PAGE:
What We’re Reading: CVS Mental Health Counseling; New CMS Rules Adopted; Excess of Cervical Cancer Screening

CVS will expand its pilot mental health program; CMS adopts new rules to lower out-of-pocket costs; a study highlights overuse of cervical cancer screening tests.

CVS to Expand Mental Health Pilot Program

CVS is leading the way in trying to fill gaps in access to mental health services, NPR reported. To do so, the pharmacy chain has piloted a counseling service in some of its retail stores and negotiates with insurance companies to cover visits in an effort to reduce costs. The COVID-19 pandemic has led to overbooked therapists while many do not accept insurance, forcing customers to pay out-of-pocket for each visit. The CVS pilot program launched in January and currently operates in 12 stores across Houston, Texas; Philadelphia, Pennsylvania; and Tampa, Florida. This year, it plans to expand to 34 stores and target communities where mental health care isn’t readily available.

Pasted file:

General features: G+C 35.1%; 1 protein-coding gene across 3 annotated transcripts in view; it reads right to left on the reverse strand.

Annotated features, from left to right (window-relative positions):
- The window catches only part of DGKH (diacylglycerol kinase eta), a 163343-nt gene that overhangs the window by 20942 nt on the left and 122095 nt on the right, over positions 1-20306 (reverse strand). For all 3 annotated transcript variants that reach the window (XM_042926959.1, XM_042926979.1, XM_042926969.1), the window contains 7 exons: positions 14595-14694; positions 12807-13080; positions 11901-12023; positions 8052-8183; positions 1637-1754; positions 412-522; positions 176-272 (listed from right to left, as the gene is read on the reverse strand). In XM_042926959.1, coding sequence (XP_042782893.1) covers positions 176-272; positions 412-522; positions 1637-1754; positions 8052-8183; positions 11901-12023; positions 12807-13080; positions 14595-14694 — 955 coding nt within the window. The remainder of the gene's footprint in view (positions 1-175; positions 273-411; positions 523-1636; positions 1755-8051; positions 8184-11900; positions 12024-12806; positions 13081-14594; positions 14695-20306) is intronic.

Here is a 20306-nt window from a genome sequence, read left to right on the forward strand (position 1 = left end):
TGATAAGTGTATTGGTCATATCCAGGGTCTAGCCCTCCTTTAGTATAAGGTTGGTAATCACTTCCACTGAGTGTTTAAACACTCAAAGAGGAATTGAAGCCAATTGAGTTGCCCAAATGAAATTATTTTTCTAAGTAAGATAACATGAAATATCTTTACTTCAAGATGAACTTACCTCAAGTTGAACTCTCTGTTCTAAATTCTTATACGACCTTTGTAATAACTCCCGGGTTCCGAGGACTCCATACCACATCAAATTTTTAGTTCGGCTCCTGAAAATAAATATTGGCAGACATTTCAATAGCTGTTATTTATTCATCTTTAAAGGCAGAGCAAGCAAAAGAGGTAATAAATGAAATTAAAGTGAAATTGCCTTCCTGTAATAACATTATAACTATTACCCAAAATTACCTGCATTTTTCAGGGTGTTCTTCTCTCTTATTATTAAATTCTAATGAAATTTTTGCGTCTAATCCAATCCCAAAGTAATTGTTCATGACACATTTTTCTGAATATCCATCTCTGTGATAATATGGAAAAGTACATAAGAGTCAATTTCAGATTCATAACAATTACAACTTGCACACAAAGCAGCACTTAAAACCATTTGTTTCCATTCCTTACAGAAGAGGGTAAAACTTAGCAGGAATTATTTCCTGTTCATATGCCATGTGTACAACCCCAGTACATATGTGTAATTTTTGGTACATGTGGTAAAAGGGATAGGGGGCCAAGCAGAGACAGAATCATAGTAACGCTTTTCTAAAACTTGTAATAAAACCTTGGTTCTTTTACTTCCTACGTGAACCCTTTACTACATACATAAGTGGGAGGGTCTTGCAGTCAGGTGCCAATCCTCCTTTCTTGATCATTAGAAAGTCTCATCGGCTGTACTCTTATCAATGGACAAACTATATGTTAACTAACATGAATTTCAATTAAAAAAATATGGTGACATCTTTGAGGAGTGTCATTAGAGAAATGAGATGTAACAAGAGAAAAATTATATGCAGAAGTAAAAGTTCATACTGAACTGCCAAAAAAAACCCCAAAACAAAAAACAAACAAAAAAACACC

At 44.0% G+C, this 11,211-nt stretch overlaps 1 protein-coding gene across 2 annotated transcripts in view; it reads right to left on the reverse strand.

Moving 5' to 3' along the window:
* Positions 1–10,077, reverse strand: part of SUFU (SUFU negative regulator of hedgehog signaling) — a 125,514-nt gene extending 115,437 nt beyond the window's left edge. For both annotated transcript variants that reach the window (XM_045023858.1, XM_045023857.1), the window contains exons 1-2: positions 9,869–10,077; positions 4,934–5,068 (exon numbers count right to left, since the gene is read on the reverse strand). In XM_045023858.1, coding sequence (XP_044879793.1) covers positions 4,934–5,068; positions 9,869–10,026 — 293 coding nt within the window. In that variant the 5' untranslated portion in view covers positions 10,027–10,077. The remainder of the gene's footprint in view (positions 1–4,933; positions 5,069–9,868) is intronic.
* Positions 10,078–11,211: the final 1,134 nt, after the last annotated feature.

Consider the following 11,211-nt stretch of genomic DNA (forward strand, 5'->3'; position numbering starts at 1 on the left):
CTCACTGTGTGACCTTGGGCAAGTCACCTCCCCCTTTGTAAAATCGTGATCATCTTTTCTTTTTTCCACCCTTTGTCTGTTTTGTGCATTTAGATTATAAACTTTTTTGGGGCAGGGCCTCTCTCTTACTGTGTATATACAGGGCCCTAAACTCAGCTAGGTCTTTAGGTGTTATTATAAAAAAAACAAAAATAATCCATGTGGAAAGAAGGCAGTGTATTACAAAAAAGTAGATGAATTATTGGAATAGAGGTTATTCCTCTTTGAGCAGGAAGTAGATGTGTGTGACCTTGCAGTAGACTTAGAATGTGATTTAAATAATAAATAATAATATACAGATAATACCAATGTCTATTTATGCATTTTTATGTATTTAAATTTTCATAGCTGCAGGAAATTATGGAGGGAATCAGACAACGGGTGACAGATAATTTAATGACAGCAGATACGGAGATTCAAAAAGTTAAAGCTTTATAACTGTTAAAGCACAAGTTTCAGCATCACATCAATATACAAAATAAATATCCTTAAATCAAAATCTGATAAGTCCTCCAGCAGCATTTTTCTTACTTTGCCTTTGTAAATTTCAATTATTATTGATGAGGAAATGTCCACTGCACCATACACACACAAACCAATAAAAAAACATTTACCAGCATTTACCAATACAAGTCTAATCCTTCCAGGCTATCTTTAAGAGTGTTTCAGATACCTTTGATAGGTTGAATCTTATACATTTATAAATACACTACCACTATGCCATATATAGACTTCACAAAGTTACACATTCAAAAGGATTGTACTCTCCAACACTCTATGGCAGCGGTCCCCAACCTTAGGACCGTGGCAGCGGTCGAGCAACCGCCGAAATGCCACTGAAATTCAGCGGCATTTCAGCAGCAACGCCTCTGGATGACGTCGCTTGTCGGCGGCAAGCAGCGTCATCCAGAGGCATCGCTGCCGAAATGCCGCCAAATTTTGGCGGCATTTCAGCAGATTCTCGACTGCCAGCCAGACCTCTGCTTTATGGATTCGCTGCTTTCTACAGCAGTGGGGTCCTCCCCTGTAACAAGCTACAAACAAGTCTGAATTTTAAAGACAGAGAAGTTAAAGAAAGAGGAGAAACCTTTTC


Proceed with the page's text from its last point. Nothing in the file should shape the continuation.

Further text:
CMS Announces New Cost Provisions

CMS today announced it has adopted new provisions to lower maximum out-of-pocket costs to consumers by $400. The center will do so while also increasing competition and improving consumer experiences for Americans who will rely on the Federal Health Insurance Marketplaces in plan year 2022. The second 2022 payment notice also includes provisions to help consumers better distinguish between plan options and increase opportunities to qualify for future special enrollment periods (SEP). Thus far, an additional 800,000 individuals enrolled in the Affordable Care Act under the SEP enacted by the Biden administration.

Overuse of Cervical Cancer Screening

A new study published in JAMA Network Open found that among women with average risk of cervical cancer in the United States, overuse of screening tests is common. The cohort study, which included nearly 2,300,000 commercially insured women, revealed around 65% underwent repeat testing within 36 months of index testing. Researchers noted interventions to mitigate overuse of this testing are of interest as they can help reduce patient harm and medical waste. Further evaluations of interventions aligning clinical practice with evidence-based guidelines are warranted, they concluded.

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